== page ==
Sexuality in Childhood and Adolescence
"Learning about sex in our society is learning about guilt."
John Gagnon and William Simon
Chapter 12 Introduction
Perhaps you have figured it out already through your reading, but sexual development begins during pregnancy. This is biological development. Sexuality develops cyclically in terms of physical, intellectual, and emotional changes throughout our lives. Infants develop sexually through touch such as kissing, stroking, holding, and hugging. These activities helps to forge the parent--child bond. Touch is one of the first means a baby has to learn it is loved and through which psychosexual development begins.
Parents are very interested in teaching their lads and lassies about their various body parts--they teach them to point to their head, ears, eyes, nose, mouth, arms, elbows, knee, and legs. It is interesting that a young child can only whisper the names for their excretory functions and sexual parts. In fact, they may not learn of proper names for their genitals until 5th grade sex-ed class if there is even one available. When parents fail to teach the names of genitals and only talk of these areas in a whisper, the child may sense shame or guilt about their sexual organs. One way an infant explores his/er sexuality is through touching their genitals. This exploration is not purposeful and is not directed at orgasm. However, many very well-intentioned parents will shame an infant rather than simply distract him/er. Gender stereotypes affect the way many parents feel about and raise their children.
During preschool and early elementary years, a child's questions about reproduction should be answered in terms of where--where the baby comes from and where it was before it was born. Preschoolers are curious about their bodies and may engage in harmless "sex-play". Unfortunately, it drives parents nuts.
During the early elementary school years, children continue to be interested in sexual issues--the Freudian concept of the Oedipus/Electra complex is incorrect. During this stage, love maps are developed in our brains, helping to create an idealized romantic and sexual partner. The media is a prominent sexuality educator for children. Sexual content on TV, in movies, or in print media influences children's views of sexuality.
Puberty is the stage of maturation when a human becomes capable of sexual reproduction. Secondary sexual characteristics begin around age 8 for girls and age 9 for boys. It takes from four to five years after the first physical changes to reach full reproductive potential.
Puberty for girls begins with secondary sexual characteristics of breast development, pubic and underarm hair. The average age of menarche is 12 1/2. The onset of menarche may be dependent on the proportion of body fat, with the mean body fat at menarche at 24%. Puberty for boys begins with secondary sexual characteristics of increased size of the testes, and pubic and underarm hair. The age of ability to ejaculate sperm, or spermenarche, is usually about age 13 or 14.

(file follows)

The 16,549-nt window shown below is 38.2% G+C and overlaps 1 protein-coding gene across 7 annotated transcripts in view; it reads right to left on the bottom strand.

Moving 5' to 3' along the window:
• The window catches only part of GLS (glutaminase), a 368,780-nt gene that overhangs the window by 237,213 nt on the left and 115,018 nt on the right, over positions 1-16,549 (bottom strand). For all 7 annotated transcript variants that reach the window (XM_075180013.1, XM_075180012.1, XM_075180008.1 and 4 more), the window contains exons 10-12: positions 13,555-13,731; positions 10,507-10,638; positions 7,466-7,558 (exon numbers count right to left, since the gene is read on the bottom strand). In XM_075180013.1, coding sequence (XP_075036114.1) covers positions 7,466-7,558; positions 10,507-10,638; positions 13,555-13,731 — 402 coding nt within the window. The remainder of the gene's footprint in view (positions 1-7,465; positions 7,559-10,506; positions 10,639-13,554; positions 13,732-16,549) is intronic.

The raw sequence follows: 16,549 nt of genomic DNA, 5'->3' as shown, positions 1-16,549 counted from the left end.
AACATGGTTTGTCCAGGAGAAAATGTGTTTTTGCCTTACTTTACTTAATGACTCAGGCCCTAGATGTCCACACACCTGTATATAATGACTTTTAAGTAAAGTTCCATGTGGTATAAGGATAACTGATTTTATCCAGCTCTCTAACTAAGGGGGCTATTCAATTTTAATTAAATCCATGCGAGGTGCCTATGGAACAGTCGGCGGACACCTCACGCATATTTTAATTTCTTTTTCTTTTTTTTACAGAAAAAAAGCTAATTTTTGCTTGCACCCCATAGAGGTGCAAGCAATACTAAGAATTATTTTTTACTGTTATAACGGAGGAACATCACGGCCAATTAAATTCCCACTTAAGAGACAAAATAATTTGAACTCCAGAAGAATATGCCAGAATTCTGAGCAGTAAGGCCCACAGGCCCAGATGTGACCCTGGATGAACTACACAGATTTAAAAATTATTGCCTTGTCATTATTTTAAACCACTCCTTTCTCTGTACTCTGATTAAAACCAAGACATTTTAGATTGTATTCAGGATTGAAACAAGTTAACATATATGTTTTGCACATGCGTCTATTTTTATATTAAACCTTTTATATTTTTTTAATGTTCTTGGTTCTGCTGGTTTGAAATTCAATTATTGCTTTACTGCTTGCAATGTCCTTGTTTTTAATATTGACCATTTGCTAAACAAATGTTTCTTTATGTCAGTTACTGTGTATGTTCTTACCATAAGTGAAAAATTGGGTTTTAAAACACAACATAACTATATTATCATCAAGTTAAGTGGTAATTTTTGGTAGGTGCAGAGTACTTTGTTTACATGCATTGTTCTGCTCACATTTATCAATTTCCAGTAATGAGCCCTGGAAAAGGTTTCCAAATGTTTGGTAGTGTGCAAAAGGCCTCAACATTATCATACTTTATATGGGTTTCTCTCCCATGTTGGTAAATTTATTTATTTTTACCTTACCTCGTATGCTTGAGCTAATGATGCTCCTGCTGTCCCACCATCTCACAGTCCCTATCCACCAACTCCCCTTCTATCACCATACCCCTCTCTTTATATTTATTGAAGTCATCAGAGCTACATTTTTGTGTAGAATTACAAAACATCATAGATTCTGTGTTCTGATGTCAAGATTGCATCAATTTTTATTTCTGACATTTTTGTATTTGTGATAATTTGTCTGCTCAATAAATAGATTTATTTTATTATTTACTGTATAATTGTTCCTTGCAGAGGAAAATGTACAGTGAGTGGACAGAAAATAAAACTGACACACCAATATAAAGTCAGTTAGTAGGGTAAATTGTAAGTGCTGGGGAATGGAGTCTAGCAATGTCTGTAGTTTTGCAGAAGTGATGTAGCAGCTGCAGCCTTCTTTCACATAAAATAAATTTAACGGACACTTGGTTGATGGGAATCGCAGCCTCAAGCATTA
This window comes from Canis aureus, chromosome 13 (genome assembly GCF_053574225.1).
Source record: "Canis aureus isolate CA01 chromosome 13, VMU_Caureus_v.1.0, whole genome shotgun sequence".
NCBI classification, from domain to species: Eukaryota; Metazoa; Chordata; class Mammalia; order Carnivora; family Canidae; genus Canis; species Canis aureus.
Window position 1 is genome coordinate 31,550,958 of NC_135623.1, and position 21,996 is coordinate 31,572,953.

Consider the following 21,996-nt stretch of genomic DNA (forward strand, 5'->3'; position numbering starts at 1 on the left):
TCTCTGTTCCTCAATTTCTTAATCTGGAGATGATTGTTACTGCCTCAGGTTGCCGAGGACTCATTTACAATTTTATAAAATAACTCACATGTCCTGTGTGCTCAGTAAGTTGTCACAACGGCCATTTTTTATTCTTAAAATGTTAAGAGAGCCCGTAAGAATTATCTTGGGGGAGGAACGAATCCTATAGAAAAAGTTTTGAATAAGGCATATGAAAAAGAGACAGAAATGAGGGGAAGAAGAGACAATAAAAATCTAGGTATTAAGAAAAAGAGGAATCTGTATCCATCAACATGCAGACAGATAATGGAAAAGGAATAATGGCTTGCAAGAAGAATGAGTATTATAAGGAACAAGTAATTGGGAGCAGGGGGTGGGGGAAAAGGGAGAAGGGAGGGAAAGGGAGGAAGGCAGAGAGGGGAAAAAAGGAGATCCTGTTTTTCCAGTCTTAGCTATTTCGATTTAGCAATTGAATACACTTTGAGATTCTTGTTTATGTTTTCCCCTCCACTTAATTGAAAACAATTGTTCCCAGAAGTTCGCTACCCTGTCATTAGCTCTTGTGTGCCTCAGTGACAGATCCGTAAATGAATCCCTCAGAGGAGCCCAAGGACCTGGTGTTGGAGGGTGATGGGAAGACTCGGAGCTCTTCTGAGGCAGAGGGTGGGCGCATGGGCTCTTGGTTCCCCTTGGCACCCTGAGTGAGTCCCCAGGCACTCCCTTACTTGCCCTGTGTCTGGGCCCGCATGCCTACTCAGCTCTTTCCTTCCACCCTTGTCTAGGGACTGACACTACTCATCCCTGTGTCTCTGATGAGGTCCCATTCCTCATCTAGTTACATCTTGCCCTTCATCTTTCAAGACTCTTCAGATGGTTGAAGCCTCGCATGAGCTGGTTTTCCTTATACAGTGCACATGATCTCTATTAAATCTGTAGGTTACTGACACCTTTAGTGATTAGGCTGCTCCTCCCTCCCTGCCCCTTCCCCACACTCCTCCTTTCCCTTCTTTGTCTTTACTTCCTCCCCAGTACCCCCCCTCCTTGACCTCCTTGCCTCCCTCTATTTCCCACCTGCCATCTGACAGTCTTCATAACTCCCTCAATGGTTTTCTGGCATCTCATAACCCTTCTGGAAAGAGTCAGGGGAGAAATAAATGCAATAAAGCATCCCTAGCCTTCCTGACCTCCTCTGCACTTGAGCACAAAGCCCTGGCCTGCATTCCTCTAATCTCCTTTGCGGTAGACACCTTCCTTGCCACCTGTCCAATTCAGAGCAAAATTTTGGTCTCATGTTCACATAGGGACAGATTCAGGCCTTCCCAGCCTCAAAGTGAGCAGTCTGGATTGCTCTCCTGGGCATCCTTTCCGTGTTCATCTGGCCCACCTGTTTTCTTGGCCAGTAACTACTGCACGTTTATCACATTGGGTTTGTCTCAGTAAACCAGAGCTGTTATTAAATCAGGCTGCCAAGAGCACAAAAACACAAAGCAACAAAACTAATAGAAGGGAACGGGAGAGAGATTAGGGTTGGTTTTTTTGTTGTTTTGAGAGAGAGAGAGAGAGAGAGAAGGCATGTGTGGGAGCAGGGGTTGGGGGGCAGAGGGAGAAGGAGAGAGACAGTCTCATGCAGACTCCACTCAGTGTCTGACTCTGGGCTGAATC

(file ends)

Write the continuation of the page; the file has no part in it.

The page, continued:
Age of onset of puberty varies widely for both males and females, which brings up the question, "Am I normal?" With some exceptions for precocious puberty or vary late development, normal is what your body has provided for you. Worries about normalcy also affect the emotional and social development of adolescents. Rapid physical changes initiate many psychosocial changes. Adolescents need to test parental (and teacher) authority, begin to feel peer pressure, and begin to develop a sense of identity. During puberty, boys and girls begin to masturbate for sexual pleasure.
Adolescence is characterized by tasks that relate to the development of a healthy sexual being. In early adolescence (females aged 9-13 years, males aged 11-15 years), physical changes require psychological and social adjustments on behalf of the adolescent and his or her family. Conflicts with parents peak and peer norms become increasingly important. Sexual experimentation of some kind is common, but sexual intercourse is usually limited.
Middle adolescence (females aged 13-16 years, males aged 14-17 years) brings about major transitions to abstract thinking and a feeling of invincibility. Sexuality and sexual expression are of major importance. Middle adolescents focus on themselves, and assume others will focus on them as well.
Late adolescence (females ages 16 and older, males aged 17 and older) sees teenagers moving toward adult roles and responsibilities. Many are able to think abstractly and predict the consequences of their actions. Adolescent cognitive development, and sexual self-concept. Most U.S. adolescents engage in some form of sexual behavior, from kissing to intercourse.
Many gay and lesbian adults identify adolescence as a period of confusion about their sexual identity. Gay males believe they might be homosexual at an average age or 17; lesbians at age 18. "Coming out" generally does not occur until adulthood.
About 200,00 children are reported to be sexually abused each year, 90% by someone known in the family or friendship circle. Girls are more likely to be abused than boys, and males are more likely to be perpetrators than women. Six percent of boys and 15% of girls are sexually assaulted by their 16th birthday. Sexual harassment is a fact of life at most middle and high schools. In fact, 85% of girls and 76% of boys grades 8-11 reported they had been victims.
1. Review the objectives for week 10 and read Chapter 12 in your text.
2. View the PPT presentation for Chapter 12.
3. Flip through the Flashcards for the chapter until you are proficient.
4. Go to Chapter 12 Assignments and complete them.
5. Contribute to forums and respond to another student's posting.
6. Take the Open-Book Quiz and submit.